Communications Department

NRLC Letter to U.S. Senate in Support of Brownback Amendment to Ban Human Cloning

Oct 31, 2001 | Killing Embryos

October 31, 2001

RE: In support of Brownback amendment to ban human cloning

Dear Senator:

The National Right to Life Committee (NRLC) strongly urges you to support an amendment that Senator Brownback may offer to the Health and Human Services appropriations bill (H.R. 3061) to ban human cloning.

The Brownback amendment tracks the language of the Weldon-Stupak bill (H.R. 2505), passed by the House of Representatives on July 31 by a bipartisan vote of 265-162. This legislation does not concern abortion (which is why the National Abortion and Reproductive Rights Action League takes no position on the proposal), but the amendment does address an urgent threat to human life.

Each human embryo created by cloning will be an individual member of the species homo sapiens, not an inanimate commodity. NRLC believes that human beings should not be created to be “harvested” for their parts. On July 12, the Washington Post reported that a major biotechnology firm, Advanced Cell Technology of Worcester, Massachusetts, already has a project underway to mass-produce human embryos by cloning, for the sole purpose of using these embryos in medical experimentation that will kill them. Distinct from that project, two other physicians — Severino Antinori and Panayiotis Zavos — say that they may “attempt the first production of embryos, [human] cloned embryos” within the next few months. (Reuters, Oct. 5, 2001)

Multiple public opinion polls demonstrate that the public favors a ban on human cloning B including cloning of human embryos for so-called –“therapeutic” purposes — by overwhelming margins. For example, a national poll of adult Americans conducted in early June by International Communications Research asked, “Should scientists be allowed to use human cloning to create a supply of human embryos to be destroyed in medical research?,” to which 86% replied “no,” while only 10% replied “yes.” (See page 3 for additional poll results.)

We anticipate that an attempt will be made to gut Senator Brownback’s amendment through a second-degree amendment that would allow the cloning of human embryos, but prohibit the implantation of a cloned embryo in a woman’s womb. This approach — which was presented to the House in the form of the Greenwood substitute

amendment, and decisively rejected — would give a green light to establishment of human embryo farms, but would also impose an unprecedented federal mandate that a certain class of human individuals must be killed, with severe penalties for non-compliance. Under such a law, if federal law enforcement authorities learned that a researcher or private individual planned to actually implant any cloned embryos in women’s wombs, they would intervene to ensure that every human embryo dies.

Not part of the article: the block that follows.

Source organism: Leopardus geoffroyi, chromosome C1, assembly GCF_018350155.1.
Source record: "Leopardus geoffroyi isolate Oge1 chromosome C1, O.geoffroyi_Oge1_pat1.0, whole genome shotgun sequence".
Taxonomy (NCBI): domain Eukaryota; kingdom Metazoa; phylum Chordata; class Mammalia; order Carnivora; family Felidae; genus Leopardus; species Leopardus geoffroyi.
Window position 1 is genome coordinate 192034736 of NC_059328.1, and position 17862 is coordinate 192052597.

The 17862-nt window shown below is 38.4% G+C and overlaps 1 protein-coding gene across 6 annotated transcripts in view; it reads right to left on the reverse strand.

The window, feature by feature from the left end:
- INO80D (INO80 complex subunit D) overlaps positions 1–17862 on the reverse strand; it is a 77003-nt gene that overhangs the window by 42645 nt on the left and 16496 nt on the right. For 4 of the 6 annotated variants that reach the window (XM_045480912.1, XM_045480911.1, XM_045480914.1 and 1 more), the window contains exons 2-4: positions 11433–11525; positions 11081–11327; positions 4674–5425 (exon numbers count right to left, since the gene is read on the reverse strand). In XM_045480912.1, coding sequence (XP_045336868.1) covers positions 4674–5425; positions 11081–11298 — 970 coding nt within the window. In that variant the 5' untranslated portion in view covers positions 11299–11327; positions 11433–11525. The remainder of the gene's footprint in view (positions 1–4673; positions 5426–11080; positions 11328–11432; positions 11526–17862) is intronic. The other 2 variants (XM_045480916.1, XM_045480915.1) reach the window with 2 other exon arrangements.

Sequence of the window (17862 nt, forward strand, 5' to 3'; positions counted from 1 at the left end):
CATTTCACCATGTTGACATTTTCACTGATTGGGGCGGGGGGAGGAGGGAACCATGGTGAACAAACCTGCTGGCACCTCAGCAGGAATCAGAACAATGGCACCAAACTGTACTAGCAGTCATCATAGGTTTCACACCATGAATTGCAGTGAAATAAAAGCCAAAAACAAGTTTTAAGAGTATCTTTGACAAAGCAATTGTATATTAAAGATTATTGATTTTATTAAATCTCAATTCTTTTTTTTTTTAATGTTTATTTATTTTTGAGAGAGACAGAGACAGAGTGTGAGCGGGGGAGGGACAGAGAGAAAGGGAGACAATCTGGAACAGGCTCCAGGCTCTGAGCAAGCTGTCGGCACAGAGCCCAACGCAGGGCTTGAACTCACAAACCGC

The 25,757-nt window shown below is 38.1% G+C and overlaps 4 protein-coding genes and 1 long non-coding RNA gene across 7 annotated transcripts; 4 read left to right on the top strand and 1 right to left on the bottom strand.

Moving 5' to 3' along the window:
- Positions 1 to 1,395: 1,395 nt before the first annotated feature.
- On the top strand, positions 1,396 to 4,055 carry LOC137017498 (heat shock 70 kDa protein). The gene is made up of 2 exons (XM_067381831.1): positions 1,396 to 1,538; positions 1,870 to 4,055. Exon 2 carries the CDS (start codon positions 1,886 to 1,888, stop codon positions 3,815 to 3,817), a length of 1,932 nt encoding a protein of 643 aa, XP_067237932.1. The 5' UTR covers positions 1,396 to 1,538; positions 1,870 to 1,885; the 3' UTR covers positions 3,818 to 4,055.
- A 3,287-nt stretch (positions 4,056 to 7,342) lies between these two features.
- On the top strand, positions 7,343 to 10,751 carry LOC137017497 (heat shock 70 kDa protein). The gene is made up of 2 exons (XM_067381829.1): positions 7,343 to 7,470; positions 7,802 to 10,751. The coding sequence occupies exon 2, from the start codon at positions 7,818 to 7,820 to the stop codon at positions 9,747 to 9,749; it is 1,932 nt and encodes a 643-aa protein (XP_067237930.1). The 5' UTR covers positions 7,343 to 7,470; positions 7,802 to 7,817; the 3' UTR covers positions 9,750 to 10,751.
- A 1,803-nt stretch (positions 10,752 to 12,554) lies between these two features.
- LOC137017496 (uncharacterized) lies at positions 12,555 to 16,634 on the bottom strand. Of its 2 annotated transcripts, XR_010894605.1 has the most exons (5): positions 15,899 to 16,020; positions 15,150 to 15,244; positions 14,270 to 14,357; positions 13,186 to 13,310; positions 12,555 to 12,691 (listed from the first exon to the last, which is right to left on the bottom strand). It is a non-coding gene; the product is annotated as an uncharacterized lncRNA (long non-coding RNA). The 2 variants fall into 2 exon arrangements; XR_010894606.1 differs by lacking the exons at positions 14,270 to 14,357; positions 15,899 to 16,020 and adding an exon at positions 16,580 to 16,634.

Recently, some pro-cloning advocates have undertaken a brazen exercise in Orwellian “newspeak”: They have claimed that human cloning would not actually produce a “human embryo.” This recently contrived linguistic cloaking device is an insult to the intelligence of members of the Senate and of the public. As President Clinton’s National Bioethics Advisory Commission acknowledged in its 1997 report Cloning Human Beings, “any effort in humans to transfer a somatic cell nucleus into an enucleated egg involves the creation of an embryo, with the apparent potential to be implanted in utero and developed to term.” Numerous other scientific panels and cloning researchers have acknowledged that the somatic cell nuclear transfer cloning method will produce human embryos (see

NRLC also strongly supports a second amendment that may be offered by Senator Brownback, to ban the creation of human embryos through in vitro fertilization for the specific purpose of using them in lethal medical experimentation. Last July, a private firm, the Jones Institute for Reproductive Medicine in Norfolk, Virginia, acknowledged that it had paid men and women to provide sperm and eggs in order to specially create 110 human embryos for the purpose of killing them by extracting their stem cells.

We anticipate that any roll calls that occur on these amendments will be included in NRLC’s “scorecard” of key votes for the 107th Congress. Thank you for your consideration of NRLC’s perspective on these critical issues.


Douglas Johnson
Legislative Director

Recent Polls on Human Cloning

ABC News/Beliefnet, August 8-12, 2001. “Should it be legal in the U.S. to clone humans?” Yes, 11%. No, 87% (men 16/82, women 6/93). “Clone humans for medical treatments?” Yes, 33%. No, 63% (men 41/56, women 27/70).

CNN/USA Today/Gallup, August 3-5, 2001. The federal government should fund research on stem cells from embryos cloned from human cells: [percentage that approves] 28%.

International Communications Research, June 1-5, 2001. “Should scientists be allowed to use human cloning to try to create children for infertile couples?” Yes, 12%. No, 85%. “Should scientists be allowed to use human cloning to create a supply of human embryos to be destroyed in medical research?” Yes, 10%. No, 86%.

Fox News/Opinion Dynamics, April 18-19, 2001. “As you may know, scientists have made advances in cloning, where they can reproduce a whole animal from a single cell. Do you think it is acceptable to use cloning to: Reproduce humans? Acceptable, 6%. Not acceptable, 90%.

Time/CNN, Feb. 7-8, 2001: “In general, do you think it is a good idea or a bad idea to clone human beings?” Good idea, 7%. Bad idea, 90%.

“Do you think scientists should be allowed to clone human beings or don’t you think so?” Should be allowed, 10%. Should not be allowed, 88%.

Categories: Killing Embryos